Gate Valve Herbie

Spears Gate Valve

Ball Valve

The higher quality ones have a smooth opening/closing action, and built in unions which are an advantage. A “Single Union Ball Valve” or “True Union Ball Valve” are the only ones that should be used. They are cheaper and easier to find than gate valves. The common “Straight Ball Valve” should be avoided.

True Union Ball Valve Herbie

True Union Ball Valve

Think Ahead – Add A Union

If the valve doesn’t have a union built in — one should be installed between the valve and the bulkhead so you can easily detach your hoses and get to the valve assembly with relative ease.

Valve Placement Vertically on Main Siphon Drain Line

The vertical position of the valve on the siphon line plays a part in how fast the siphon starts.

All things being equal, the siphon will purge air and start faster if the valve is down closer to the pipe’s outlet. This is because as water fills the pipe, the air exits the high section of pipe easier than the low section that’s after the valve. That is — less air needs to purge and exit the pipe downwards.

A simple and common way to run your setup is with the sump in the stand below the tank. This means the siphon line coming down from the display tank is only a few feet long. You can help the siphon start quickly by doing a few things: Plumb the drain with a minimal horizontal run, and have the drain outlet the proper height.

When the siphon is re-starting, such as when you restart the return pump, it will take up to a minute in some cases to get going again.

By placing the valve all the way down at the sump just before the water level, the pipe will go full-siphon the quickest. But in reality, it does not matter much whether the siphon goes into silent operation in 30 seconds vs. 45 seconds for example.

You can place the siphon valve directly below the bulkhead, or all the way down at the outlet. The difference in time to go full-siphon is only a few seconds with most tanks. So having the valve in a convenient spot to reach can often take precedence.

Dialing in the valve can often take a minute or two until you get the hang of it. So if you place your valve where it’s easy to reach, then you’ll thank yourself later.

On my tank (shown in pic above) the valve is just below the bulkhead. It’s a lot easier to dial in the flow when you have your hand on the valve and a line-of-sight to the water level in the overflow. In this case adjustments are made standing next to the tank rather than crouched in the cabinet.

In cases where there is a long run in the siphon line, such as having your sump in a basement, low placement is much more important. In this case the valve needs to be located it down near the sump to prevent trapped air in the pipe.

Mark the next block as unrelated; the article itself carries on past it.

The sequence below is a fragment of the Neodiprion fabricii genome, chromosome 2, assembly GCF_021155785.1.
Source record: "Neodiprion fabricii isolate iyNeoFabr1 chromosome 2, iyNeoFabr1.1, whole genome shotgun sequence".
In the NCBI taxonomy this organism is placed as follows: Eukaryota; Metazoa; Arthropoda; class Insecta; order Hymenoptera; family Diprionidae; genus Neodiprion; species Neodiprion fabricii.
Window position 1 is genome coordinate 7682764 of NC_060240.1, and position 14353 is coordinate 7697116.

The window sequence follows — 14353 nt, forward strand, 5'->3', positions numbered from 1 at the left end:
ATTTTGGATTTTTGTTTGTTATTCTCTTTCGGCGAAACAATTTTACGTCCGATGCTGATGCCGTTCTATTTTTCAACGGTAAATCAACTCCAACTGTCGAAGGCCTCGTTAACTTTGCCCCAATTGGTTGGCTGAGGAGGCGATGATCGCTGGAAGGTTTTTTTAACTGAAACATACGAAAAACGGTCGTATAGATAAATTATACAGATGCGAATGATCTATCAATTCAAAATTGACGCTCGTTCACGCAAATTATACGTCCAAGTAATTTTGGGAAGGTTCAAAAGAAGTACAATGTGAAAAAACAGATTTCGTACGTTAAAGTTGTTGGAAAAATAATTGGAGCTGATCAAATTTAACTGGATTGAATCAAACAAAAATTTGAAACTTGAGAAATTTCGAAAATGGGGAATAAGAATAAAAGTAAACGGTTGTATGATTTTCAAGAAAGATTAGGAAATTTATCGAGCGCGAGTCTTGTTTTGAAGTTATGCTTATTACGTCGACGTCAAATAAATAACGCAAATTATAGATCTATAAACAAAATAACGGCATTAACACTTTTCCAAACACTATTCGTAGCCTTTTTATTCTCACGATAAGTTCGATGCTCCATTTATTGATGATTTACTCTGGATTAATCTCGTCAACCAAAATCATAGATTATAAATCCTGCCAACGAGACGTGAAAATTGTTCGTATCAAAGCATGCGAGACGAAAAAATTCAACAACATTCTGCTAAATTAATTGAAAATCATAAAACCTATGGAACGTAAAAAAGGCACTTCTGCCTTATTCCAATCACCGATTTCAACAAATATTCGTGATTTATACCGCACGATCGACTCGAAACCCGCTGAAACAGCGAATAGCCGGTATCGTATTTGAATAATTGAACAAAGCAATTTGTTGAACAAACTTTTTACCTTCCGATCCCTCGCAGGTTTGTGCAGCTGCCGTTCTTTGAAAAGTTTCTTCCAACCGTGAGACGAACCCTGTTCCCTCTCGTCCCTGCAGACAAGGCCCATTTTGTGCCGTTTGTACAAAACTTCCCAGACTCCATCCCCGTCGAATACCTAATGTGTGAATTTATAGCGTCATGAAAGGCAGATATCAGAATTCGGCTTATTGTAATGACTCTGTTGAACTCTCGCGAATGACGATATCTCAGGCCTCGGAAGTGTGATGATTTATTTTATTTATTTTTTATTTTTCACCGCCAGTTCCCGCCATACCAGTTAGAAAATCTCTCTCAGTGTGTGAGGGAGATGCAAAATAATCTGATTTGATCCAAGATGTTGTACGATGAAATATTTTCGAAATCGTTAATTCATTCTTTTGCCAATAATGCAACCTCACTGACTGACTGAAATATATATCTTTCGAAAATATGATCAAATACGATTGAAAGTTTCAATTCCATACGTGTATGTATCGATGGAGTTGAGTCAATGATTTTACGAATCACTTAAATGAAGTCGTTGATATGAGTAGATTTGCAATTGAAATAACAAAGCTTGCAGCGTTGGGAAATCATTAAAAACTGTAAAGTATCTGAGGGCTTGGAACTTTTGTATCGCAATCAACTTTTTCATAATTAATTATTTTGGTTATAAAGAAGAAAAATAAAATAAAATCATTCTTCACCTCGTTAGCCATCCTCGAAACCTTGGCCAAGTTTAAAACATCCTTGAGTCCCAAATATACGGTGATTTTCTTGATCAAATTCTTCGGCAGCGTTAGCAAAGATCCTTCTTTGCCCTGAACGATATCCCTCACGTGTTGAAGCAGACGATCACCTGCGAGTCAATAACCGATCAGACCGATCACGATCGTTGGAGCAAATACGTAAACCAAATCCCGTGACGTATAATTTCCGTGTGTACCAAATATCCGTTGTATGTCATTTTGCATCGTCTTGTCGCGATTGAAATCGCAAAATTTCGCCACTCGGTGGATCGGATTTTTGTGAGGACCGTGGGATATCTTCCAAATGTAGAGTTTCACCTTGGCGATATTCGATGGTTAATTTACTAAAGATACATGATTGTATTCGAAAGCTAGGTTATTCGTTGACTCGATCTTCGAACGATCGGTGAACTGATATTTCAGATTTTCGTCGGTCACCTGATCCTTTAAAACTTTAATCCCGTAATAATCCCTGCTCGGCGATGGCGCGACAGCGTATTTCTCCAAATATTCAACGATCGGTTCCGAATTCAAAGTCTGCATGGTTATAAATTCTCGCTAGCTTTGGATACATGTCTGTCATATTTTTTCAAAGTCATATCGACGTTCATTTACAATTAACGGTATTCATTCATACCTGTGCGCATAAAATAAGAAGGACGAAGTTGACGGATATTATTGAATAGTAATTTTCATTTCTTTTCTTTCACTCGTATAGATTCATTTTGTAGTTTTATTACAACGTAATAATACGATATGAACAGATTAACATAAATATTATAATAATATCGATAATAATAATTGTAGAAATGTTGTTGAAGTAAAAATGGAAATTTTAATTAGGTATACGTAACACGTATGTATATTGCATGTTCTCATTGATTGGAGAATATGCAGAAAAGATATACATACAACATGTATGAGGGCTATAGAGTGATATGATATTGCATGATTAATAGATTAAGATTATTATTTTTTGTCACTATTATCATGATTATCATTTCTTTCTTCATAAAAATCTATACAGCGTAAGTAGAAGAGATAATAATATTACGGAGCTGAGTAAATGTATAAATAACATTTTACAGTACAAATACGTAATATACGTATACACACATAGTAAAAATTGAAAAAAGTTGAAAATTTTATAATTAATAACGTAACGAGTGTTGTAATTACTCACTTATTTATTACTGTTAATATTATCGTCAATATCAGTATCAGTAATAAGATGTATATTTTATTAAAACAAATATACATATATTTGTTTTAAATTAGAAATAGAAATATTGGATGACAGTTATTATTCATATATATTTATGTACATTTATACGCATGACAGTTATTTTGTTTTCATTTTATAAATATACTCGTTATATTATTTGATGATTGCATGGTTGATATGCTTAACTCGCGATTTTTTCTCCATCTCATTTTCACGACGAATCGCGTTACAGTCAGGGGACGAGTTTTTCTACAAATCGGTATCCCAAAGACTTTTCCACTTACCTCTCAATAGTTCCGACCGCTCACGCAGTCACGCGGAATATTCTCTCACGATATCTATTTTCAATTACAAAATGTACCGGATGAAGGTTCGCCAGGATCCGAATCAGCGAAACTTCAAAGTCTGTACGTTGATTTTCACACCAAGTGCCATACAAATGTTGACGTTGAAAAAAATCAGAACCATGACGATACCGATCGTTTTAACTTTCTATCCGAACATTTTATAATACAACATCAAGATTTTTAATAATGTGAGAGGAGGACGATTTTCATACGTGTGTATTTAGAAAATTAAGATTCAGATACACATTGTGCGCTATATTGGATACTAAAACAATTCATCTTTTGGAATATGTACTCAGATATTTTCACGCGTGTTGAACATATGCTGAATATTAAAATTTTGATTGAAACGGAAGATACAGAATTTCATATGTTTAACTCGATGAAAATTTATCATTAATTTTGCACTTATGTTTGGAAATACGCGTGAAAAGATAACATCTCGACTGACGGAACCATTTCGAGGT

Main Siphon Standpipe Height

Herbie Overflow drain heights

A sufficient volume of water above the siphon inlet prevents air sucking down from the surface into the pipe, sometimes referred to as a Vortex. If one forms, it creates a slurping noise. They will also interfere with the line going into full-siphon.

6″ is a general rule. It is based on the rough dimensions of many overflow boxes.

Keep in mind though, it is not as much about how deep, but rather how much water volume is above the siphon inlet. More water volume above the inlet = more water forcing the air down the drain to create the siphon effect.

Many of the commercially available overflow boxes are made as small as possible. Why? They are easier to ship, use less material, and have better aesthetics.

But with a small overflow box, there is less water volume to purge air down the drain. So the 6″ might not be enough in those cases, or with a larger box, it may be more than you need. The height of the siphon inlet in the overflow is something you may want to experiment with.

If you forgo the raised main standpipe (such as on the right of pic above) it will take the guess work out of it, just be warned that ALL the water in the overflow will drain into the sump when you shut off your return pump. This water needs to have a place to go without overflowing the sump. Also – any livestock in there (even if they shouldn’t be) will be left high & dry.

Emergency Drain Setup

This drain is what makes the system fail-safe in the event of the main valve standpipe getting clogged. It should be designed simply as a straight (as possible) unrestricted pipe going down into the sump and into the water, never joined with other pipes.

An open-ended standpipe will act as an alarm in a way. With only a small trickle of water seeping into it, it will make no noise. If there is a partial blockage of the siphon line, then the Emergency drain will start to take on more water and you will hear a loud hollow noise, alerting you that it needs attention. This is one reason that you should not try to muffle the Emergency drain.

You want the emergency to have max capacity, so most people leave it open and don’t use a strainer on this pipe.

Don’t install a valve on the emergency pipe — just don’t…no good can come of it.

Emergency Drain Standpipe Height

As a measure to prevent noise from falling water in the overflow, the emergency standpipe inlet should only be around 1/2″ – 1″ below the height of the overflow weir.

You want the height of the E-drain inlet to minimize water’s falling distance over the weir… but just high enough to limit splashing, no more.

The distance between the E-drain inlet and the top edge of the tank needs to be a few inches to aid with capacity. This is needed in the event of a main siphon line blockage.